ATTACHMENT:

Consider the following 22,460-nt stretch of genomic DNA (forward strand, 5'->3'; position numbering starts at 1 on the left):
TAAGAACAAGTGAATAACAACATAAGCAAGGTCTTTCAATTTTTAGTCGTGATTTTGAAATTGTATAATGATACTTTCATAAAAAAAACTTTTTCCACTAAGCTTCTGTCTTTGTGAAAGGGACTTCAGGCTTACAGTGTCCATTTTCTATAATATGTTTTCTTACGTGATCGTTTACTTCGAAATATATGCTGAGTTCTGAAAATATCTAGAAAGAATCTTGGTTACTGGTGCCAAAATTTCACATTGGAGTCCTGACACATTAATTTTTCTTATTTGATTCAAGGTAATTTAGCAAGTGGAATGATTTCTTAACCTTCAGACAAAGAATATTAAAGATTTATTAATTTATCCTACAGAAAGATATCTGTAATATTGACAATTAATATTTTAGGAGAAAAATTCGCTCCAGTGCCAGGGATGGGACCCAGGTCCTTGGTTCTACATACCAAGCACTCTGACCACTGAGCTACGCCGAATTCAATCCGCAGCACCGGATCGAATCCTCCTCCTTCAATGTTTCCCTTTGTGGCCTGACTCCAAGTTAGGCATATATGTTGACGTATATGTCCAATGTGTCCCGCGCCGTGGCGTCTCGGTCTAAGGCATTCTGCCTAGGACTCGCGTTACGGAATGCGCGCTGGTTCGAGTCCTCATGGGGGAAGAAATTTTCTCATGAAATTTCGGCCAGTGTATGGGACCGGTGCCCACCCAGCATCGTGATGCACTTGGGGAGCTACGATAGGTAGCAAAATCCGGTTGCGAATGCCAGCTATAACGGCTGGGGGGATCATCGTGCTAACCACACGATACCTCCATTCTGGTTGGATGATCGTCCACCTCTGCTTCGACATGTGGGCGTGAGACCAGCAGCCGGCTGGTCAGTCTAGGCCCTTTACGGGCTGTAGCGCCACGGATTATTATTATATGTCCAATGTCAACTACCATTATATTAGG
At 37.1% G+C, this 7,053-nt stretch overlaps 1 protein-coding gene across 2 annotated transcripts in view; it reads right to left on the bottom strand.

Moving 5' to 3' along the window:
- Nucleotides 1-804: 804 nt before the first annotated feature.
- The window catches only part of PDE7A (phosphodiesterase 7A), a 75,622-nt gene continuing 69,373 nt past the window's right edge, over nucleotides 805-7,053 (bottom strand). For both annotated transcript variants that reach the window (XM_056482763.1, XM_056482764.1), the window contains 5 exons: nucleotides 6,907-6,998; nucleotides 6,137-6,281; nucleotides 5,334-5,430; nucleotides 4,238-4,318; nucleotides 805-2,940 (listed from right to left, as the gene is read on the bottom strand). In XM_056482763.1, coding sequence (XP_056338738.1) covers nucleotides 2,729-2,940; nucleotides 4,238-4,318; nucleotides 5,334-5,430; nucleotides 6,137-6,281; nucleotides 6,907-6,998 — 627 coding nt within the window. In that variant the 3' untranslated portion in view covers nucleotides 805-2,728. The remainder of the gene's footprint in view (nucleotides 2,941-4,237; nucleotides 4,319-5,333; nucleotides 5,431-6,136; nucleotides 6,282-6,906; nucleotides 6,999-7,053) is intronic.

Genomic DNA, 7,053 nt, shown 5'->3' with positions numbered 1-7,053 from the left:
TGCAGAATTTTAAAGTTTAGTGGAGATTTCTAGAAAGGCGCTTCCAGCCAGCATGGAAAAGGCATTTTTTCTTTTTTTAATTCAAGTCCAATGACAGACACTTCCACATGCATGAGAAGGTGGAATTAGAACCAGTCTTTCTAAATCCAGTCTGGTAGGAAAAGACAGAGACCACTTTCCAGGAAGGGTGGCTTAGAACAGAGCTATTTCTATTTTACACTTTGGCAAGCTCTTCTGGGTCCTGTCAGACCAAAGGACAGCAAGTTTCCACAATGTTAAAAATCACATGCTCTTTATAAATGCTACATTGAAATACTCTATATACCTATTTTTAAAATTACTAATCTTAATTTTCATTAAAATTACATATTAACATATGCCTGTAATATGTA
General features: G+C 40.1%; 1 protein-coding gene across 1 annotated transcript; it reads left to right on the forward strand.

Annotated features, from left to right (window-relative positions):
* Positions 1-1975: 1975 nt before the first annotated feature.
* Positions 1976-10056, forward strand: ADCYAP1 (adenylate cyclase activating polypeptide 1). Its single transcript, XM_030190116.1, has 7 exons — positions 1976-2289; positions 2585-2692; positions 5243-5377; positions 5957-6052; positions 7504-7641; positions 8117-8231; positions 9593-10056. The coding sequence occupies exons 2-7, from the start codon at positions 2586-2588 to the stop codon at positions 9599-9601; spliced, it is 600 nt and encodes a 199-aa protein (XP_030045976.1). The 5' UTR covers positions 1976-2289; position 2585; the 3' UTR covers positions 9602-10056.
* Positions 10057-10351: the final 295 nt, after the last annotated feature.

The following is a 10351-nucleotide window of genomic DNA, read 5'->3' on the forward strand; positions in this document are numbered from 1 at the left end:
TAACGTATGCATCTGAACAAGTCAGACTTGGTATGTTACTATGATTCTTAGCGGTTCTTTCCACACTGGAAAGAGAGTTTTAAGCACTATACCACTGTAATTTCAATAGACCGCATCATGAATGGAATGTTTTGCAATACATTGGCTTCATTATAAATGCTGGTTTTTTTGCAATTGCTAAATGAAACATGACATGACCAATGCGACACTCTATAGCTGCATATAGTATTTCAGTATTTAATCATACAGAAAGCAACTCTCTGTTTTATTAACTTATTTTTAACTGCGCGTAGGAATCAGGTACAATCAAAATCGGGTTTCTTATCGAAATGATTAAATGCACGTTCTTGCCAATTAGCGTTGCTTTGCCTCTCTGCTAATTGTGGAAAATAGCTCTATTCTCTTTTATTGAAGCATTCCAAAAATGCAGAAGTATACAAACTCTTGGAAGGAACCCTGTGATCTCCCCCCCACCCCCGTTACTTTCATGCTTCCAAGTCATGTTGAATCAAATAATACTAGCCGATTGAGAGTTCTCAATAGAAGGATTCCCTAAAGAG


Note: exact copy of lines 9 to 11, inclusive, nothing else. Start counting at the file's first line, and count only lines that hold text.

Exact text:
General features: G+C 40.1%; 1 protein-coding gene across 1 annotated transcript; it reads left to right on the forward strand.

Annotated features, from left to right (window-relative positions):
* Positions 1-1975: 1975 nt before the first annotated feature.